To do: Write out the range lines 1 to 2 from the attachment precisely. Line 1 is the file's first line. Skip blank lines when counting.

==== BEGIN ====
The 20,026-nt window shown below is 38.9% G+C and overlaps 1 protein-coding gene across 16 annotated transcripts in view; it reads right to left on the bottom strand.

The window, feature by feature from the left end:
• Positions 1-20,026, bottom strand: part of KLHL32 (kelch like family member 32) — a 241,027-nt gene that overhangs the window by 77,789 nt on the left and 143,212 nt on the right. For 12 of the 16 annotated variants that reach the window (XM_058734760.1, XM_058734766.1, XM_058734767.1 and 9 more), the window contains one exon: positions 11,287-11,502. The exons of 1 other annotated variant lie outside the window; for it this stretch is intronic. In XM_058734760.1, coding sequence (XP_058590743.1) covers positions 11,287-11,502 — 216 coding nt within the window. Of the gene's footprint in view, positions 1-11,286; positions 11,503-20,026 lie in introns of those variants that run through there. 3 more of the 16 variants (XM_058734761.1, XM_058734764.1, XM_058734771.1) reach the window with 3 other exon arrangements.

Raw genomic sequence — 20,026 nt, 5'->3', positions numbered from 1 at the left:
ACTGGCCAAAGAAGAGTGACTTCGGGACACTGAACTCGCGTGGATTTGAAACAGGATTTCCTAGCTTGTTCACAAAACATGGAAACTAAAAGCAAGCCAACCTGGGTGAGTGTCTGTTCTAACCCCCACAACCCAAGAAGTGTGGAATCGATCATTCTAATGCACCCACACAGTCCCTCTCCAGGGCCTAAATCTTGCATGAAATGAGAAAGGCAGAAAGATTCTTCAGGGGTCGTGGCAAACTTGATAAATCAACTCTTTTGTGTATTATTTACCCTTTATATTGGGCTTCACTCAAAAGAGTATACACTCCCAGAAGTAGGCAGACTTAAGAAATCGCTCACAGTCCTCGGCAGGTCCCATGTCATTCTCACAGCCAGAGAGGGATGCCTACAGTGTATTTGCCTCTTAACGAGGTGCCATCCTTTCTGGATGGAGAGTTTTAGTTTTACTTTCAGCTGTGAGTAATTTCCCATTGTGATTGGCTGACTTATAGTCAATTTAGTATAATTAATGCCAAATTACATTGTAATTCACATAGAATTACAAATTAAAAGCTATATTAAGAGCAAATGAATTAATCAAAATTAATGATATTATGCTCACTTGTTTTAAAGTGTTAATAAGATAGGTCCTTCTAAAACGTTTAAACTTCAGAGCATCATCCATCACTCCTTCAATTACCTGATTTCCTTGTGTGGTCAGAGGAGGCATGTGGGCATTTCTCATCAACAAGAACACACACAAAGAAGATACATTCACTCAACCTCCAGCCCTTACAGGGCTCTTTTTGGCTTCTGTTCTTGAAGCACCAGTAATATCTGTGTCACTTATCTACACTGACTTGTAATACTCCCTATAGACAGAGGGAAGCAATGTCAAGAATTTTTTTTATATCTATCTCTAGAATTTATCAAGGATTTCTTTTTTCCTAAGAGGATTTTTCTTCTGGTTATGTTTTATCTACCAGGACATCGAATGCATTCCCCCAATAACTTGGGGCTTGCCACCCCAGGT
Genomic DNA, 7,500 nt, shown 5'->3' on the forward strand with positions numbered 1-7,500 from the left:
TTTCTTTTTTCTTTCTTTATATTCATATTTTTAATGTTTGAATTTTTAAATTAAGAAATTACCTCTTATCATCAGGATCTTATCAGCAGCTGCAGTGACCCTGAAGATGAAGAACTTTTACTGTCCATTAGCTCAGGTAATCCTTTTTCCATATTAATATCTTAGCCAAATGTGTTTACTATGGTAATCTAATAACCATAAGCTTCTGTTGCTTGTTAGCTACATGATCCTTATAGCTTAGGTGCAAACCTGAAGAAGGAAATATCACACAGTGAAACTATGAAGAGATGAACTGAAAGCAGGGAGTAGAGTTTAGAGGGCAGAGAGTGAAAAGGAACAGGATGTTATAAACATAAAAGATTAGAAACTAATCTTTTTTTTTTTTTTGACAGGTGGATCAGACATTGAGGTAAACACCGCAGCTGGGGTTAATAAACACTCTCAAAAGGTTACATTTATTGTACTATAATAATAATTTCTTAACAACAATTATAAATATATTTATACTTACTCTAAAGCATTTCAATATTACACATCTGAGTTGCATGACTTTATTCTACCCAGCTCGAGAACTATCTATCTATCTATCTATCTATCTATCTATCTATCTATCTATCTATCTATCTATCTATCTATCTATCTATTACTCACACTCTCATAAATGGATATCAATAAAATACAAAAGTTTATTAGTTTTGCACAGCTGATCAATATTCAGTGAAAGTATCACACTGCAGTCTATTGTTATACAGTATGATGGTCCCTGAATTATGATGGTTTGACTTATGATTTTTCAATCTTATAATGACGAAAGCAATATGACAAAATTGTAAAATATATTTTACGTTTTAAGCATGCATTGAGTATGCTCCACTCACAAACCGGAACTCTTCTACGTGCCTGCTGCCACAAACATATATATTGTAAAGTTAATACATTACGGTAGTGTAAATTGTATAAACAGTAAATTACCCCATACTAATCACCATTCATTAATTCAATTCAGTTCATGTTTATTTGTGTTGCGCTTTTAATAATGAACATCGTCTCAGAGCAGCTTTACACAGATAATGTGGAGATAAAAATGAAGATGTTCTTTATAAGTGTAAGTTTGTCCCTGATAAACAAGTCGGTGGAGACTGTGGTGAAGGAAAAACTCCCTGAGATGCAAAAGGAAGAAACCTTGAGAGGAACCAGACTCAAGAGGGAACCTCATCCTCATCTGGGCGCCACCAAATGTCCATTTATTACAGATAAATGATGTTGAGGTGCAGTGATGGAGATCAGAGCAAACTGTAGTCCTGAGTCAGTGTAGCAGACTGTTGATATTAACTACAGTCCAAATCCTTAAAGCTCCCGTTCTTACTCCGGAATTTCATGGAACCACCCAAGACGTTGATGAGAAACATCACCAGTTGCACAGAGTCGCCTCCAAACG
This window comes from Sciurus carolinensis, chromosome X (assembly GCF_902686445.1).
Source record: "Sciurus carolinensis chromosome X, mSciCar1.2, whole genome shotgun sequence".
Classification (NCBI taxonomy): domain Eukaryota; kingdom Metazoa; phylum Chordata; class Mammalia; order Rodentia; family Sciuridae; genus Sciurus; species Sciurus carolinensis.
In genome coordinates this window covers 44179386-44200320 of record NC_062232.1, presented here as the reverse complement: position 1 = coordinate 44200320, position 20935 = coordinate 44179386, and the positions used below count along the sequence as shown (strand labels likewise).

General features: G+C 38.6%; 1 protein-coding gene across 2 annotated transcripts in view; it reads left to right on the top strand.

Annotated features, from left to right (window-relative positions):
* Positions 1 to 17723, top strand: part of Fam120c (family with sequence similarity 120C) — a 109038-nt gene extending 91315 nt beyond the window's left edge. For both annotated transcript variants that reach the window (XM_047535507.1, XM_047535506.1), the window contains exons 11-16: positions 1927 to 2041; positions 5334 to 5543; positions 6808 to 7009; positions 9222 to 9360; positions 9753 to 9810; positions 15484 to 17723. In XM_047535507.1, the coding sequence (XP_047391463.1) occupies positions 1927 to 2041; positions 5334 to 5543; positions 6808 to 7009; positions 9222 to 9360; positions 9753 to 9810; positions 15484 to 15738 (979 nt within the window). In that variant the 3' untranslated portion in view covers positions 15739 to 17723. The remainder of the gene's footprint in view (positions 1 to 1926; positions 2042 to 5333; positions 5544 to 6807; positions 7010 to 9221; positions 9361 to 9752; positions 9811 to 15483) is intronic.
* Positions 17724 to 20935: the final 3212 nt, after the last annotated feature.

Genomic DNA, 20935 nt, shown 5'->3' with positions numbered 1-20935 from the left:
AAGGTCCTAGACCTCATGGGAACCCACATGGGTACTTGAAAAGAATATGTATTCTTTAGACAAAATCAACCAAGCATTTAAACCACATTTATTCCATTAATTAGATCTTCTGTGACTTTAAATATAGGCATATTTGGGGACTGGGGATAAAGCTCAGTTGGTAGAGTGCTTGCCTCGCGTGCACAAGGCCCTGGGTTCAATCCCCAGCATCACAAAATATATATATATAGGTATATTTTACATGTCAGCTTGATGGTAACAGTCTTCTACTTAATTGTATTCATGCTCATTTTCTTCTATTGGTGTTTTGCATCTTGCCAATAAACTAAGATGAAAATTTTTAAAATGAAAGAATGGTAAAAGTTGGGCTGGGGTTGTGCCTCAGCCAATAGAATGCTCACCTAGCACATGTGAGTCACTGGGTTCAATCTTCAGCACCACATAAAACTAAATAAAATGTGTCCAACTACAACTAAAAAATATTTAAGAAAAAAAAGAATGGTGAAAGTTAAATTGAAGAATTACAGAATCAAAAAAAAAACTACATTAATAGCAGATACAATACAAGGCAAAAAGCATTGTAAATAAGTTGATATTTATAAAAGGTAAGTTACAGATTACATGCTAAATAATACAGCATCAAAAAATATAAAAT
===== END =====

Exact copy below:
The 20,026-nt window shown below is 38.9% G+C and overlaps 1 protein-coding gene across 16 annotated transcripts in view; it reads right to left on the bottom strand.

The window, feature by feature from the left end: